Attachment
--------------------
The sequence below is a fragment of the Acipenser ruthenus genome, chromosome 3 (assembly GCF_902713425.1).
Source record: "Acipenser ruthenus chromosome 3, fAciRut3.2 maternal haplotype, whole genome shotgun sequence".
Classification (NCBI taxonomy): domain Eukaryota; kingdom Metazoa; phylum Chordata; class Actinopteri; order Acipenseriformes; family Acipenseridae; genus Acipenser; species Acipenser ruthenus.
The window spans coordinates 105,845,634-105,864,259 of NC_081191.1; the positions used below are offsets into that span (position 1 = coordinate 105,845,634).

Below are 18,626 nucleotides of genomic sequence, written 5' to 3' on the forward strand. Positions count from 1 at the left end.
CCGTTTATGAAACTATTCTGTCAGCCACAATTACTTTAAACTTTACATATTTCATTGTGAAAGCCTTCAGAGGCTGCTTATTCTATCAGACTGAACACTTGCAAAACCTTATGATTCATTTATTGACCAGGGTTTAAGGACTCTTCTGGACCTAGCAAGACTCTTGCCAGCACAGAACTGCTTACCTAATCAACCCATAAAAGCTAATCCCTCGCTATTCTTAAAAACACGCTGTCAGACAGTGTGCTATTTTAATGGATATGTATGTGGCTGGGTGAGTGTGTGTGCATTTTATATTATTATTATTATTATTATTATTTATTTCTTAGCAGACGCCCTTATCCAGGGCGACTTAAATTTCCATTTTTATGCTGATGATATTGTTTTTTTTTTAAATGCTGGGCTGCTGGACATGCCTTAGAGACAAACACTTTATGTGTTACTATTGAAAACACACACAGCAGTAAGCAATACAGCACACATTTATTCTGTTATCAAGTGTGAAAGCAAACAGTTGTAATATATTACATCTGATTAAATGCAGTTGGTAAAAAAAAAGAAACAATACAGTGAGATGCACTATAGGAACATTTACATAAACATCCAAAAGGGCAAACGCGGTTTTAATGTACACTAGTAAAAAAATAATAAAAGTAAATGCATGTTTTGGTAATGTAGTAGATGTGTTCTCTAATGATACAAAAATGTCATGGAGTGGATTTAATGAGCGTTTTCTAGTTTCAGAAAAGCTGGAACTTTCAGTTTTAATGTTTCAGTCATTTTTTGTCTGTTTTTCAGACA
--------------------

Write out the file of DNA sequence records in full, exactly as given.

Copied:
The sequence below is a fragment of the Acipenser ruthenus genome, chromosome 3 (assembly GCF_902713425.1).
Source record: "Acipenser ruthenus chromosome 3, fAciRut3.2 maternal haplotype, whole genome shotgun sequence".
Classification (NCBI taxonomy): domain Eukaryota; kingdom Metazoa; phylum Chordata; class Actinopteri; order Acipenseriformes; family Acipenseridae; genus Acipenser; species Acipenser ruthenus.
The window spans coordinates 105,845,634-105,864,259 of NC_081191.1; the positions used below are offsets into that span (position 1 = coordinate 105,845,634).

Below are 18,626 nucleotides of genomic sequence, written 5' to 3' on the forward strand. Positions count from 1 at the left end.
CCGTTTATGAAACTATTCTGTCAGCCACAATTACTTTAAACTTTACATATTTCATTGTGAAAGCCTTCAGAGGCTGCTTATTCTATCAGACTGAACACTTGCAAAACCTTATGATTCATTTATTGACCAGGGTTTAAGGACTCTTCTGGACCTAGCAAGACTCTTGCCAGCACAGAACTGCTTACCTAATCAACCCATAAAAGCTAATCCCTCGCTATTCTTAAAAACACGCTGTCAGACAGTGTGCTATTTTAATGGATATGTATGTGGCTGGGTGAGTGTGTGTGCATTTTATATTATTATTATTATTATTATTATTTATTTCTTAGCAGACGCCCTTATCCAGGGCGACTTAAATTTCCATTTTTATGCTGATGATATTGTTTTTTTTTTAAATGCTGGGCTGCTGGACATGCCTTAGAGACAAACACTTTATGTGTTACTATTGAAAACACACACAGCAGTAAGCAATACAGCACACATTTATTCTGTTATCAAGTGTGAAAGCAAACAGTTGTAATATATTACATCTGATTAAATGCAGTTGGTAAAAAAAAAGAAACAATACAGTGAGATGCACTATAGGAACATTTACATAAACATCCAAAAGGGCAAACGCGGTTTTAATGTACACTAGTAAAAAAATAATAAAAGTAAATGCATGTTTTGGTAATGTAGTAGATGTGTTCTCTAATGATACAAAAATGTCATGGAGTGGATTTAATGAGCGTTTTCTAGTTTCAGAAAAGCTGGAACTTTCAGTTTTAATGTTTCAGTCATTTTTTGTCTGTTTTTCAGACA